When news happens, text SDE and your photos or videos to 80360. Or contact us by email and phone.
The Fisherman’s Haunt, Winkton
IT WAS one of those typical gloomy, damp winter days and we were in need of some cheer. Somewhere quite the opposite to the weather really: where the welcome was as warm as the atmosphere and the promise of good food and fine company would sweep away the effects of the winter chills.
Luckily, The Fisherman’s Haunt was turning out to be just the antidote to bleak weather.
Set just on the edge of the New Forest National Park in the lovely village of Winkton near Christchurch, The Fisherman’s Haunt is the kind of place that exudes warmth from the moment the door opens and you enter into the cosy lounge and bar.
Probably the first person you will meet will be host Chris Bailey, a beaming smile behind the bar. And it’s infectious that smile, if the rest of the team’s attitude is anything to go by.
Sweeping into action they had our family party sitting at a table overlooking the dining area without any delay.
We’d booked prior to making the journey, which meant we had a schedule to meet. But we agreed The Fisherman’s Haunt would be an ideal place to start or finish an amble through that part of the Forest and surrounding countryside.
And, of course, as its name suggests, the hotel is not far from the water, which, judging by the large stuffed pike that gazed at us glassy-eyed from a display tank (it was actually caught in 1949, the legend informed us, but looked quite perky for its age) is quite a draw for anglers.
Certainly the restaurant makes good use of angling references with a fine display of rods and reels as well as other fascinating paraphernalia.
But we were there to net a tasty Sunday lunch and were eager to discover whether the menu would catch our eye (OK, no more angling references, I promise).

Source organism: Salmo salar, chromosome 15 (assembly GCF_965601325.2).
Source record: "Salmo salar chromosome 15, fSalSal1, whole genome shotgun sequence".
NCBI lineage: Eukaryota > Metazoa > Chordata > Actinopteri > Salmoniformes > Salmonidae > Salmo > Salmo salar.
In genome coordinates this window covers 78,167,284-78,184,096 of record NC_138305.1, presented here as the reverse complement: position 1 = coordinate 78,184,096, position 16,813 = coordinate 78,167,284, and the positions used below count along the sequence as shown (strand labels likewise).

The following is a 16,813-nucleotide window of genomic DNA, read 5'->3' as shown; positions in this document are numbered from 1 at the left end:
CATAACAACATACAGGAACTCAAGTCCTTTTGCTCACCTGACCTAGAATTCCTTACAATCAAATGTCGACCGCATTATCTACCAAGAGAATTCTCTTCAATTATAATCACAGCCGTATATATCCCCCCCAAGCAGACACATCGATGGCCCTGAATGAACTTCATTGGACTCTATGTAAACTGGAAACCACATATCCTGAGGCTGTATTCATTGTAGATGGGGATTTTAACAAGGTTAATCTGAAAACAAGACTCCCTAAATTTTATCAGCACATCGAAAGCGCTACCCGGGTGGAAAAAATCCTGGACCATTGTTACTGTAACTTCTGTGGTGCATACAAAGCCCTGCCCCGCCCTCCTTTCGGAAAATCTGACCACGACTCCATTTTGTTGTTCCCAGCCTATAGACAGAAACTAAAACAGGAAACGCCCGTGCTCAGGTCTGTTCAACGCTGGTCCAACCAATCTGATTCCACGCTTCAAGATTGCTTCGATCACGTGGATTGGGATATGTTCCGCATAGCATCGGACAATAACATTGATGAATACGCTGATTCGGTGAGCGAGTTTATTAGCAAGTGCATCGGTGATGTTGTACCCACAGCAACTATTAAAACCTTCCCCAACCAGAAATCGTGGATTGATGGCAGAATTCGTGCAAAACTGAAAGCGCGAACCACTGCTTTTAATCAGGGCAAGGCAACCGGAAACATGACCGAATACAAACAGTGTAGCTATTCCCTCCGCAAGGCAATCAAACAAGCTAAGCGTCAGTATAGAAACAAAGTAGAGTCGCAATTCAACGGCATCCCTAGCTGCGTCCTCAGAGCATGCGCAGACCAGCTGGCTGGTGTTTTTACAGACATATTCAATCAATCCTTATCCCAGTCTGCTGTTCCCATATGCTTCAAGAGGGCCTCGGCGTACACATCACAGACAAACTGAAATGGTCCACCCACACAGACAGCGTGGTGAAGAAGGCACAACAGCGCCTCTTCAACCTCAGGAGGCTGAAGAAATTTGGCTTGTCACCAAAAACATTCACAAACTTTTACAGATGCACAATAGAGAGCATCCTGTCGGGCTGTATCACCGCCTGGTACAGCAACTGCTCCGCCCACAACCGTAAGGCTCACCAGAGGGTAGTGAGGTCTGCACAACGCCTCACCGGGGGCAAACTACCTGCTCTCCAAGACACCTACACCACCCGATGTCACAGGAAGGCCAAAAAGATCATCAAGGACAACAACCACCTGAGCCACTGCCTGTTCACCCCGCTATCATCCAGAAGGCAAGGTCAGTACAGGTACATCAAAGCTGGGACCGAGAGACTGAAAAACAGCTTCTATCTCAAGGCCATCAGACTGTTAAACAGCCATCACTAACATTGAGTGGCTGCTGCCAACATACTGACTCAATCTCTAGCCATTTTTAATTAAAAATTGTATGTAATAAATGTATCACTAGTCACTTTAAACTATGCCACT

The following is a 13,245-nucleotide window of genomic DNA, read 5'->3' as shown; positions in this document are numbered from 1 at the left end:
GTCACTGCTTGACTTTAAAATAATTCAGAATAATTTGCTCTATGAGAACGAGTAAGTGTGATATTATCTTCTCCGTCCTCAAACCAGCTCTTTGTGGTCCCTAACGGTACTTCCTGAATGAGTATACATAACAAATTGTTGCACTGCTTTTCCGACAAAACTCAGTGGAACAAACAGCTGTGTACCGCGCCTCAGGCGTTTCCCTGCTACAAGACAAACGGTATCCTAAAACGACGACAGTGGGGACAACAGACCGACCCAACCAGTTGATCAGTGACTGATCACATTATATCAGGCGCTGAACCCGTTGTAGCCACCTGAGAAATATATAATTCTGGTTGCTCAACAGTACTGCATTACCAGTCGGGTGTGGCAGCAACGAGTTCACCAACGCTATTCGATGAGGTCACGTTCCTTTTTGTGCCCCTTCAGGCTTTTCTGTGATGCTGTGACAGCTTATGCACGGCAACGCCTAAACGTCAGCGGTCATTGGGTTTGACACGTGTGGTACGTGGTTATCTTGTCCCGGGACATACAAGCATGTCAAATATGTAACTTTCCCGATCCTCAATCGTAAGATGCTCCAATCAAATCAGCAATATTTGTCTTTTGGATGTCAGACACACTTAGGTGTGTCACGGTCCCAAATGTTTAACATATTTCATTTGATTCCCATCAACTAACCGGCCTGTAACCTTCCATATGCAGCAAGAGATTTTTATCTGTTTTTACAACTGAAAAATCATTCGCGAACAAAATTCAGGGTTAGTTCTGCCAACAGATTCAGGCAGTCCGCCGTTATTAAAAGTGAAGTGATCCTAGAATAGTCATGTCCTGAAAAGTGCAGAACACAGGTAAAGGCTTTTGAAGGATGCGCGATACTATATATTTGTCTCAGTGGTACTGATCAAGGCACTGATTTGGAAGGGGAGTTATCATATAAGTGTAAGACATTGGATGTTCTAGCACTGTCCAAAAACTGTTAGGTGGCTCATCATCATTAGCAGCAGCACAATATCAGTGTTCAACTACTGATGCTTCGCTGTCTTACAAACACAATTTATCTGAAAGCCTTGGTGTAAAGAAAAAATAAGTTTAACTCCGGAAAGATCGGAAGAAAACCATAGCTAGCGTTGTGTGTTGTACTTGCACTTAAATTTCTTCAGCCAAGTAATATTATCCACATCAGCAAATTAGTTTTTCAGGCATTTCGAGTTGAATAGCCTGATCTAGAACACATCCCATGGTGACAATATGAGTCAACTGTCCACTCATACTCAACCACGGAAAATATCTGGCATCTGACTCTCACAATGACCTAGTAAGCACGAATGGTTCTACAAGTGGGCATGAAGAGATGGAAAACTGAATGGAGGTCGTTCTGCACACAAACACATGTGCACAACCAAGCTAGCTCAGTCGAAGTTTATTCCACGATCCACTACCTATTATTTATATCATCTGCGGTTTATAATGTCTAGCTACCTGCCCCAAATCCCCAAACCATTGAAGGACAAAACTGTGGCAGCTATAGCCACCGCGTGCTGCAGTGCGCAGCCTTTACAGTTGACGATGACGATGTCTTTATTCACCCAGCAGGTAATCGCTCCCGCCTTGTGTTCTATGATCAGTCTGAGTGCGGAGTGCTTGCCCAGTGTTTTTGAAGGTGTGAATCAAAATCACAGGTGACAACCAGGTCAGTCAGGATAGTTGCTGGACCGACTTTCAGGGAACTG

The Fisherman’s Haunt regular menu is quite a surprise. Yes, there are the expected staples – lasagne, beer-battered cod, hand-carved ham, whole tail scampi – but the offerings also included New Forest venison and traditional farmhouse faggots.
Further investigation underscored the fact the hotel – and in particular Chris and head chef Terry – are passionate supporters of local food producers and ensure the menu is full of fare from the local region. The sign of The New Forest Marque set against some of the items was a clear indicator of dishes sourced from within the New Forest area.
Regular specialities, I noticed, included crab gratin and caramelised red onion and goats cheese filo parcel. And the specials of the day, as well as the offer of a Sunday roast, included during our visit home made celeriac soup, baked White Hart cheese to share, braised crown of local pheasant and home-made lamb and chilli burger.
For once, Mrs M and I could not agree to sample separate starters. Although the offerings were very tempting – New Forest game terrine, home-cured salmon gravadlax – we both wanted to try the London Pride and blue cheese creamy button mushrooms.
They were fantastic, as we guessed they would be, and I didn’t feel guilty at not allowing the others to tuck in. They were, after all, enjoying the soup, or salmon or even garlic bread.
For my main course, I chose Terry’s home-made shortcrust pastry pie, which on our visit was filled with local game, duck and partridge. Speaking to the head chef later I was to learn the ingredients came from his regular supplier Owls Barn Farm, a traditionally farmed business that has been ‘free-range’ since 1999. The pie, which came with a generous serving of vegetables, was delicious. A real treat. I will be returning to sample more of his creations.
Mrs M chose the stuffed chicken breast with blue cheese and apricot wrapped with bacon with a white wine and tarragon sauce. She was delighted with the meal and its presentation.
Others in our party enjoyed the roast lamb and fillet steak.
Puddings, cheeses and coffees were on offer to complete the meal.
The cost of the meals was, we thought, very reasonable, with starters from £4.50 and mains around £10.
The Fisherman’s Haunt aims, it says, to create the atmosphere of a traditional country inn. As we made our way out into the bleak winter afternoon weather we all agreed Chris and his team have achieved that ambition, and more.
The Fisherman’s Haunt,